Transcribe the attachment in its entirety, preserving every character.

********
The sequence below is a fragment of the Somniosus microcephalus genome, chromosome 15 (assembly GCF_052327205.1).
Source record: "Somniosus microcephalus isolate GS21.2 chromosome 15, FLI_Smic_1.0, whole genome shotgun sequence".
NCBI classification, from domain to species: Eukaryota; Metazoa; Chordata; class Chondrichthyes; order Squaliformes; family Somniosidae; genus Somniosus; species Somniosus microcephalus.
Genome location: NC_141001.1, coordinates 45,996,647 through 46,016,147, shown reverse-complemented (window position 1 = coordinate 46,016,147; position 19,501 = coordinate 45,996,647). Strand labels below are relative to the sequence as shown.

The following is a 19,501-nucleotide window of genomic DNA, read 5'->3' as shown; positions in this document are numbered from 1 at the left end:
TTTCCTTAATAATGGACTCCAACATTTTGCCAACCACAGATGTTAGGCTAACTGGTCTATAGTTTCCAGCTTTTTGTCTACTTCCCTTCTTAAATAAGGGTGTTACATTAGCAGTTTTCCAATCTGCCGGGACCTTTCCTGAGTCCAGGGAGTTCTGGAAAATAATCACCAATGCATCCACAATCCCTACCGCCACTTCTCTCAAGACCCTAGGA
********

The sequence below is a fragment of the Somniosus microcephalus genome, chromosome 15 (assembly GCF_052327205.1).
Source record: "Somniosus microcephalus isolate GS21.2 chromosome 15, FLI_Smic_1.0, whole genome shotgun sequence".
NCBI classification, from domain to species: Eukaryota; Metazoa; Chordata; class Chondrichthyes; order Squaliformes; family Somniosidae; genus Somniosus; species Somniosus microcephalus.
Genome location: NC_141001.1, coordinates 45,996,647 through 46,016,147, shown reverse-complemented (window position 1 = coordinate 46,016,147; position 19,501 = coordinate 45,996,647). Strand labels below are relative to the sequence as shown.

The following is a 19,501-nucleotide window of genomic DNA, read 5'->3' as shown; positions in this document are numbered from 1 at the left end:
TTTCCTTAATAATGGACTCCAACATTTTGCCAACCACAGATGTTAGGCTAACTGGTCTATAGTTTCCAGCTTTTTGTCTACTTCCCTTCTTAAATAAGGGTGTTACATTAGCAGTTTTCCAATCTGCCGGGACCTTTCCTGAGTCCAGGGAGTTCTGGAAAATAATCACCAATGCATCCACAATCCCTACCGCCACTTCTCTCAAGACCCTAGGA